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A snowy winter Winter brought the snows and this photo shows that the view from Dyfiview B&B can be as glorious in winter as it is in summer. During the snows Gill couldn't get her car up the hill and had to park down at the garage. The local children used the hill as a tobogan run and we joined them on one occasion. The rabbits left very obvious paw-print trails all through the vegetable patch. Mr MacGregor was not amused but fortunately the vegetable crop was excellent - despite the bunnies.
Mike on Cadair Idris Cadair Idris is the largest mountain near Dyfiview B&B and the second most popular mountain in Snowdonia. The name means 'The chair of Idris'. Idris was a giant who lived in the area. Only a few miles up the road, the southern route up Cadair Idris is one of our favourite walks and many of our guests have borrowed our guide book and followed in our footsteps. Last spring the winter snows lay until April in some places. While we were on the summit on this occasion a fellow walker stripped down to his underpants and boots so his partner could get a photo of him on the snowy summit. Mike however stayed fully clothed - spoil sport!
The Cambrian Steam Train Wales is famous for its little narrow gauge steam railways but did you know we have full sized steam trains on the Cambrian Coast line too? Each summer steam trains run from Machynlleth Station up the fabulous Snowdonia coast line visiting places like Aberdovey, Barmouth, Harlech, Porthmadog and Pwllheli. Machynlleth Station is just at the bottom of our road and from Dyfiview B&B you can watch the trains steaming gracefully along the valley. Catch this video of "The Cambrian"
Gill on Y Garn Further afield the high mountains of northern Snowdonia can be reached in less than two hours. This is Gill enjoying the triumph of conquering Y Garn. In the background you can see Tryfan and the ogwen valley. In the foreground you can see her earrings sparkling under a cute hat.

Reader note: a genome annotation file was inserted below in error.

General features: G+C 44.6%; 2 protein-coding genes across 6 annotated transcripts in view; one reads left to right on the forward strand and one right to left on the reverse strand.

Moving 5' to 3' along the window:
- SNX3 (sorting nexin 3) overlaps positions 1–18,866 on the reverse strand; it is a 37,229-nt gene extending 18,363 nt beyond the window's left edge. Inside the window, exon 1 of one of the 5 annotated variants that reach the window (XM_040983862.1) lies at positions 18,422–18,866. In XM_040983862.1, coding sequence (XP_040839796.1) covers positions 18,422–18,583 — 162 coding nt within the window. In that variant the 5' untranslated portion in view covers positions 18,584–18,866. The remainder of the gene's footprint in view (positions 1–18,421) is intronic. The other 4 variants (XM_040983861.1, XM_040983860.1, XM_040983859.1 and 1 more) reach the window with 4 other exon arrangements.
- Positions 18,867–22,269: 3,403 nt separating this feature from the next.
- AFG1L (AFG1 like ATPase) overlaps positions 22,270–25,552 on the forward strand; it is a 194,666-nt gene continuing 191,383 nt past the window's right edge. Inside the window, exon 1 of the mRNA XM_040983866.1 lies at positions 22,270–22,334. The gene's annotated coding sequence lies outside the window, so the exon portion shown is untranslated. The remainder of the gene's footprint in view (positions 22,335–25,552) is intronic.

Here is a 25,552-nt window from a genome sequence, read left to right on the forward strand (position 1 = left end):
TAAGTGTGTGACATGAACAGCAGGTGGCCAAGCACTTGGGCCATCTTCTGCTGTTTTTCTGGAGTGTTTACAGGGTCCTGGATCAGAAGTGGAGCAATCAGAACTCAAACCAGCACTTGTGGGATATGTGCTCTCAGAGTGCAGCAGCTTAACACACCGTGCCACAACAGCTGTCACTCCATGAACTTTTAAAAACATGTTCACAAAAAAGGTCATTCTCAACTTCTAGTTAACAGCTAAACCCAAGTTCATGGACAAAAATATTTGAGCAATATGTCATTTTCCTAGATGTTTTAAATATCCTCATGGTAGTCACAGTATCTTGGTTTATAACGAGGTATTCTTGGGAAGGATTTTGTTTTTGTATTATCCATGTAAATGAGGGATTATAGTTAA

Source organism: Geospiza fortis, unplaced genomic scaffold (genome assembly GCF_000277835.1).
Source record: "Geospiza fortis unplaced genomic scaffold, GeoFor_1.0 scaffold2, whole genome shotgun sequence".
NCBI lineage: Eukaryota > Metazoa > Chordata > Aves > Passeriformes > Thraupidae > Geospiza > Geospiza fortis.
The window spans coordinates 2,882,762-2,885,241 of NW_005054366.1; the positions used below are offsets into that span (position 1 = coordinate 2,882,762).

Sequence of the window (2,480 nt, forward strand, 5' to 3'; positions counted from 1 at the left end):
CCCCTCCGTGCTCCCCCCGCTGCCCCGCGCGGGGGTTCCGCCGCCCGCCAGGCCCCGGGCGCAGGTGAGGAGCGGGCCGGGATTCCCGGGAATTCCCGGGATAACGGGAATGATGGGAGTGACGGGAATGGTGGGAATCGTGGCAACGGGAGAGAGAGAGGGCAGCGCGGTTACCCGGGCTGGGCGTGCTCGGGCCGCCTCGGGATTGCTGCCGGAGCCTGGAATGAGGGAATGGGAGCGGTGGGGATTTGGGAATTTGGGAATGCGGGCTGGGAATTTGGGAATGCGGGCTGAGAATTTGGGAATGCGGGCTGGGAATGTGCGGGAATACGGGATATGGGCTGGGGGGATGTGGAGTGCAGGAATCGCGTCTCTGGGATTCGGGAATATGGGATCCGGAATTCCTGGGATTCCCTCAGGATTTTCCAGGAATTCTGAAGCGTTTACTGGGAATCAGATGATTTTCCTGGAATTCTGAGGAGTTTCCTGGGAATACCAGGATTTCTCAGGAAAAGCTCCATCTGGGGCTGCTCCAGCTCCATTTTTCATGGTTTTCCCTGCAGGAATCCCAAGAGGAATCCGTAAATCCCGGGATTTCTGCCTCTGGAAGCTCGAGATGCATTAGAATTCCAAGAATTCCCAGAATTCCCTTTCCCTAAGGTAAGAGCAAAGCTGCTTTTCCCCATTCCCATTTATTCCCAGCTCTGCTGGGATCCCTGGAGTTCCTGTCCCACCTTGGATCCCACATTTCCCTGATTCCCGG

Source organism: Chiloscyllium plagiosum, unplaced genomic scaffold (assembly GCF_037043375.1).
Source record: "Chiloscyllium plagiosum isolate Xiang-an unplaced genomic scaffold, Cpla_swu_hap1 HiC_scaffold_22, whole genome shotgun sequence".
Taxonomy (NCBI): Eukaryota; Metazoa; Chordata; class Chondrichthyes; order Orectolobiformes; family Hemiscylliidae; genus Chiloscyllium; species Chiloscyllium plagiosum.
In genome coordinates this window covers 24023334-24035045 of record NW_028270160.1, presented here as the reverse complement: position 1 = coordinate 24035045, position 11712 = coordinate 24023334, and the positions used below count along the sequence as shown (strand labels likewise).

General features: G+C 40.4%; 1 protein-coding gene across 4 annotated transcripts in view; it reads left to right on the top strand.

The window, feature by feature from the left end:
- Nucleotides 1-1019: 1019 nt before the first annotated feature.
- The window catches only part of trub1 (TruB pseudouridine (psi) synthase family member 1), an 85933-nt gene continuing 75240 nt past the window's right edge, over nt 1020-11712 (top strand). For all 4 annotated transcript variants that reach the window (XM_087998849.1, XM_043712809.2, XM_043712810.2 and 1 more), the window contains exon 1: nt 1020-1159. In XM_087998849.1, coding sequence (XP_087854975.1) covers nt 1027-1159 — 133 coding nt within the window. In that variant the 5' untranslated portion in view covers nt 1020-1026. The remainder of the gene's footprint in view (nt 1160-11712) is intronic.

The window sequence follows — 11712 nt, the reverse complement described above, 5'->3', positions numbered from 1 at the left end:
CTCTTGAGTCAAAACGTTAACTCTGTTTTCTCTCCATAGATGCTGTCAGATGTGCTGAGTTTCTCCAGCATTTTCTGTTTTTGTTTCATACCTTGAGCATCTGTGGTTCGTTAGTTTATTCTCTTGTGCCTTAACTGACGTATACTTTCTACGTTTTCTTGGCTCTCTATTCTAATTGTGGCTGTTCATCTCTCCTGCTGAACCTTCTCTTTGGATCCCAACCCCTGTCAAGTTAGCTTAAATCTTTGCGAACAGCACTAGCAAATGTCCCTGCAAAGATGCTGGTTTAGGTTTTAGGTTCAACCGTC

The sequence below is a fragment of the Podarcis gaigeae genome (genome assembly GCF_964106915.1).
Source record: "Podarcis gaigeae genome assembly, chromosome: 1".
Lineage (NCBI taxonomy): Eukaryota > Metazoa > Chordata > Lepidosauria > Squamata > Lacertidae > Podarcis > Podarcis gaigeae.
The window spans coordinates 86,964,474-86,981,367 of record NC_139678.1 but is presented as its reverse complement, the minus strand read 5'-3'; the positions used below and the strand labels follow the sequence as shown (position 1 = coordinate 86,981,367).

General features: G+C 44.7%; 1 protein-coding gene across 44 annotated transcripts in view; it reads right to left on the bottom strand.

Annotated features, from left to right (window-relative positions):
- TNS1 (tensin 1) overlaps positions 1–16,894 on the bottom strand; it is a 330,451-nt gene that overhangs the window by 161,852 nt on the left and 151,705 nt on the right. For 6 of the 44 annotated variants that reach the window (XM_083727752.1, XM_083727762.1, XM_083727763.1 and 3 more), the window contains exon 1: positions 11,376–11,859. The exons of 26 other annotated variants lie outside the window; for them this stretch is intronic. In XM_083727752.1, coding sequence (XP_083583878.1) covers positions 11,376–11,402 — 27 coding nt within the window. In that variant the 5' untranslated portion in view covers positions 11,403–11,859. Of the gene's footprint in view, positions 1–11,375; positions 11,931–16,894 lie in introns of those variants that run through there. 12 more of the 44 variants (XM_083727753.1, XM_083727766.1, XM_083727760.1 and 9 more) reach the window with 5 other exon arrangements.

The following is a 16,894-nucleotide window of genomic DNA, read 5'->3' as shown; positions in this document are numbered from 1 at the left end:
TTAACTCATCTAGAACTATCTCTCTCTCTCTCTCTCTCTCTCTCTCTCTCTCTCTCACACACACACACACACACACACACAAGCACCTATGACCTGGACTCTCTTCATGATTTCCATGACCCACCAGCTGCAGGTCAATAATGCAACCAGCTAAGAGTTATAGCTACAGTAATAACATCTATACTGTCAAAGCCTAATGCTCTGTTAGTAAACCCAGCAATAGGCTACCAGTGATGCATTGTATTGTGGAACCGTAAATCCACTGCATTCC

Bluebells in The Jungle Spring brought a delightful surprise in the form of a flush of bluebells in our recently cleared 'jungle' (the extra bit of land we bought at the rear of the property). We are hoping for a repeat performance in next year.
A new member of staff recruited Say hello to Ginger (and her friend Spec who is so well camoflaged you can't get a decent photo of her). Together they make up the egg production team. Despite living at the end of the garden, down in the jungle, they have become family pets as well and follow us around getting in the way whenever possible. On this occasion Ginger is perched on Gill's knee and giving her the beady eye.
Mountain Goats on the Rhinogs For some years we have heard tales of a flock of wild goats on the lonely Rhinog mountain chain. This year we happened upon them by chance and it's hard to tell which of us were the most surprised! They ran off so fast that we only managed to get a few of them in the photo but the whole flock was maybe fifty individuals. You can reach the Rhinogs after a short run up to Barmouth or from the forest south of Trawsfynydd .
A view through the blossom Our now familiar view is framed in cherry blossom. The tree nearest the house, despite supposedly being a 'Bird Cherry' providing only small bitter fruit, actually provided a huge crop of sweet tasting fruit which is still supplying Mike's craving for pies!
Dylife Waterfall There is an exciting mountain road running south from Machynlleth to llanidloes. It climbs to around 1500ft passing a dramatic viewpoint overlooking Snowdonia, with a memorial to the late Wynford Vaughan Thomas. A short way beyond is the village of Dylife, once a prosperous lead mining centre and now a 'gold mine' for enthusiastic industrial archeaologists. Beyond the village is a 150ft waterfall called Ffrwd Fawr. Amazingly, in a freak accident, someone managed to drive a car over the waterfall this year and emerged with barely a scratch.
Our bird feeders The Machynlleth area is a magnet for bird watchers of all kinds, especially with the RSPB site at Ynys Hir and the Dovey Osprey Project close by. Similarly, our bird feeder has been a magnet for garden birds of all sorts including blue tit, great tit, coal tit, siskin, greenfinch, goldfinch, nuthatch and some unusual visitors such as the red-legged partridge that tried to roost on our kitchen window sill!
Thomas the Tank Engine and friends Out walking this autumn near Abergynolwyn we chanced upon this 'Special' train on the Talyllyn Railway. The Rev. W Awdry was inspired to create Thomas the Tank Engine and the other engines on the Sodor railways by the little engines on the Talyllyn Railway. The rather unconvincing 'face' on this engine leaves something to be desired but the kids still love to visit on so called 'Duncan Days'.
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